where Nt denotes the number of data points and is set to 5×104 in simulation. To estimate the concentration of the probabilistic population code, we consider the posterior distribution of the population vector decoded from each individual instance, rather than the width distribution of the bumps obtained from the individual instances. Hence we consider the mean resultant length of the von Mises distribution given by Equation (A4). When the distribution is sufficiently sharp, it can be approximated by the von Mises distribution in the neighborhood of the peak. Hence the concentration is estimated by

κ(zmn|xl)=A1(|1Nttejzmn(t|xl)|),

where A1() denotes the inverse function of A() in Equation (A4). To verify whether the congruent neurons in each module achieve optimal cue integration, we calculated the theoretical prediction obtained by adding the estimates of the same group of neurons in single cue conditions according to Equation (4) (corresponding to the sum of the green vectors in Figure 3B),

κ~mcejz~mc=l=12κ(zmc|xl)ejzmc|xl,

where z~mc and κ~mc denote, respectively, the predicted mean and concentration for the estimate of congruent neurons in module m in the combined cueing condition. This prediction is then compared with the actual mean and concentration of the estimate from the same group of neurons in the combined cueing condition. Results are displayed in Figure 6—figure supplement 1.

We further tested whether the opposite neurons in a module implements optimal cue segregation. The theoretical prediction was obtained by substituting the mean and concentration of the posterior represented by congruent neurons under single cue conditions into Equation (7) (corresponding to the difference of the green vectors in Figure 3B),

(24) κ~moejz~mo=κ(zmc|xm)ejzmc|xm-κ(zmc|xm)ejzmc|xm,

where z~mo and κ~mo denote, respectively, the predicted mean and concentration of the estimate of opposite neurons in module m in the combined cue condition. It is expected that the estimates of congruent and opposite neurons have the same mean and concentration given the direct cue, that is κ(zmc|xm)ejzmc|xm=κ(zmo|xm)ejzmo|xm, while given the indirect cue, their estimates have the same concentration but opposite mean, that is κ(zmc|xm)ejzmc|xm=κ(zmo|xm)ejzmo|xm. Thus, the theoretical prediction for opposite neurons can also be obtained by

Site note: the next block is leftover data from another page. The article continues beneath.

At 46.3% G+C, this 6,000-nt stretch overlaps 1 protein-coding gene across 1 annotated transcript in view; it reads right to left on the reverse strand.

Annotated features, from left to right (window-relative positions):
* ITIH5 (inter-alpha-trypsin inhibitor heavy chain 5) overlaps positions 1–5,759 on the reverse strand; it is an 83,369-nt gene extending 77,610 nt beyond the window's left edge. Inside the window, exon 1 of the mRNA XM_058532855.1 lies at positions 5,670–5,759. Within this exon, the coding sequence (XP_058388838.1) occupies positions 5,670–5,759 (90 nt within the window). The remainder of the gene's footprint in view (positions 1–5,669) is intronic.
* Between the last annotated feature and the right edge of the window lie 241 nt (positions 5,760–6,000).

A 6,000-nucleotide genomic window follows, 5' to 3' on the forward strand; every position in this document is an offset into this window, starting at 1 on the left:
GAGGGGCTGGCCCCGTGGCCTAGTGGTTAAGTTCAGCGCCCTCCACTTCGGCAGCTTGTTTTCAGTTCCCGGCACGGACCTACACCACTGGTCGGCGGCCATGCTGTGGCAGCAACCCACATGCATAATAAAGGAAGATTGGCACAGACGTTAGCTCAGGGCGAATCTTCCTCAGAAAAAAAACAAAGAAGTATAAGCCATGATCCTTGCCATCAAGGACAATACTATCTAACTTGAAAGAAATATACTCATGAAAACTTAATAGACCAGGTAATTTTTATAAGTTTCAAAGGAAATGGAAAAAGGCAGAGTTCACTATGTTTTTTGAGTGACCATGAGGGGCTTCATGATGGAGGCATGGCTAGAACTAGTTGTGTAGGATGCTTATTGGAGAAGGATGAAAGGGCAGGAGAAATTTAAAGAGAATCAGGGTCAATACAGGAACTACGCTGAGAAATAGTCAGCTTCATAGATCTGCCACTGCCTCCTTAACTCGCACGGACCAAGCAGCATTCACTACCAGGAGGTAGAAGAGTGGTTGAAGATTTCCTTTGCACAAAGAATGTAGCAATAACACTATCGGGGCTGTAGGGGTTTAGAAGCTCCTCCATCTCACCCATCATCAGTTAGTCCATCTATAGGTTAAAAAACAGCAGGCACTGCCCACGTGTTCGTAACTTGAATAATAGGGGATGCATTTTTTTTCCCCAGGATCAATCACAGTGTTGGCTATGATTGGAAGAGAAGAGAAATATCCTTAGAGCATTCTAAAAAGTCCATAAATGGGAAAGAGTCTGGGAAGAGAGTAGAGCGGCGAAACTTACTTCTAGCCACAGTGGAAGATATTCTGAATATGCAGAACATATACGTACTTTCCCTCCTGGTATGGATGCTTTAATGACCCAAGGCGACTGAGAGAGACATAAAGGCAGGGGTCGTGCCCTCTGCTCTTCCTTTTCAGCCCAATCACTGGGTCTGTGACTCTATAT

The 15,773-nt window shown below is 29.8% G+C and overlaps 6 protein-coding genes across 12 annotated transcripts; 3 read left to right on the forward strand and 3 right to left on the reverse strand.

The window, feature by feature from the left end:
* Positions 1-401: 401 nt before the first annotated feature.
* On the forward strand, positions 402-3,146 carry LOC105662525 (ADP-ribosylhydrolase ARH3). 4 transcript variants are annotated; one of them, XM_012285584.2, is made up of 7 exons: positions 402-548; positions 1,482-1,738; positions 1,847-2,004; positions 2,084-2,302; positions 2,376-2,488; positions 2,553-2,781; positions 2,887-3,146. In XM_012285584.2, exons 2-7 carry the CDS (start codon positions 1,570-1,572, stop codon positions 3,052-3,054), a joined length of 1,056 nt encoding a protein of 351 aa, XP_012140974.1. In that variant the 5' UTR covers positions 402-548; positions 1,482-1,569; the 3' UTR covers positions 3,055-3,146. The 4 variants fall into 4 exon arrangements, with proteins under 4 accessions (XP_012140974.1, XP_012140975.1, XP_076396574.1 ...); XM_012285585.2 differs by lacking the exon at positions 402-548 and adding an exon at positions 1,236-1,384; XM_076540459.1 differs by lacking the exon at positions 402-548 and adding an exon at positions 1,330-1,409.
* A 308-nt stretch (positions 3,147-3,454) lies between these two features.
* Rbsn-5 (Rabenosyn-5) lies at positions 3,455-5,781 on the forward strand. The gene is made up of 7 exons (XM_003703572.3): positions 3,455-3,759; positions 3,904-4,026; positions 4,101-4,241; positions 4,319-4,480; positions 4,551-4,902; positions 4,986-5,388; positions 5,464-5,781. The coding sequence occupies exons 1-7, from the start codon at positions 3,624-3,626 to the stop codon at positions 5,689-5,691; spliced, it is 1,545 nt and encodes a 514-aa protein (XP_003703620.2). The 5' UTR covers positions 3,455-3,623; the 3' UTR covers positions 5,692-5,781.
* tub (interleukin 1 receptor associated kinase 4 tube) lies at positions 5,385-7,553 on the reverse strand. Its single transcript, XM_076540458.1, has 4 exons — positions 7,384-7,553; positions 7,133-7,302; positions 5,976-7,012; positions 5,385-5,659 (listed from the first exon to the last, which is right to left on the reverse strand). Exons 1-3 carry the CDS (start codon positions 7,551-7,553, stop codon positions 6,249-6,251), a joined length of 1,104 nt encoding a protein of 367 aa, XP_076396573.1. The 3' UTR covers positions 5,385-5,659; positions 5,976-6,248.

(25) κ~moejz~mo=κ(zmo|xm)ejzmo|xm+κ(zmo|xm)ejzmo|xm.

We checked that Equations (24, 25) give the same prediction on the estimate of the opposite neurons. We used Equation (25) to predict the estimate of the opposite neurons in the combined cue condition. Results are presented in Figure 6—figure supplement 1.

Reconstructing stimulus estimate under direct cue from congruent and opposite neurons’ activity

The stimulus estimate from its direct cue can be recovered from the joint activities of congruent and opposite neurons in real-time when two cues are simultaneously presented. Equation 8 indicates that the reconstruction of the posterior distribution of the direct cue can be achieved by multiplying the decoded distribution from congruent and opposite neurons in a network module. Thus, for example, the reconstructed estimate of stimulus one at time t given its direct cue can be obtained by

(26) s^1(t)|x1=arg[(θr1c(θ,t))ejz1c(t)+(θr1o(θ,t))ejz1o(t)],

where z1c(t) and z1o(t) are the positions of the population activities of the congruent and opposite neurons in network module 1, respectively, which were decoded by using population vector (Equation 23). In real-time reconstruction, the sum of firing rate represents the concentration of the distribution. This is supported by the finding that the reliability of the distribution is encoded by the summed firing rate in probabilistic population code (Ma et al., 2006; Zhang et al., 2016).

Discriminating cue disparity on single neurons

A discrimination task was designed on the responses of single neurons to demonstrate that opposite neurons encode cue disparity information. The task is to discriminate whether the cue disparity, x1x2, is either smaller or larger than 0°. In the discrimination task, the mean direction of two cues, x1+x2=0, is fixed at 0°, in order to rule out the influence of the change of integrated direction to neuronal activity. Meanwhile, the disparity between two cues, x1x2, is changed from −32° to 32° with a step of 4°. For each combination of cue direction, we applied three cueing conditions (cue 1, cue 2, combined cues) to the network model for 30 trials and the firing rate distributions of the single neurons were obtained (Figure 8A and B).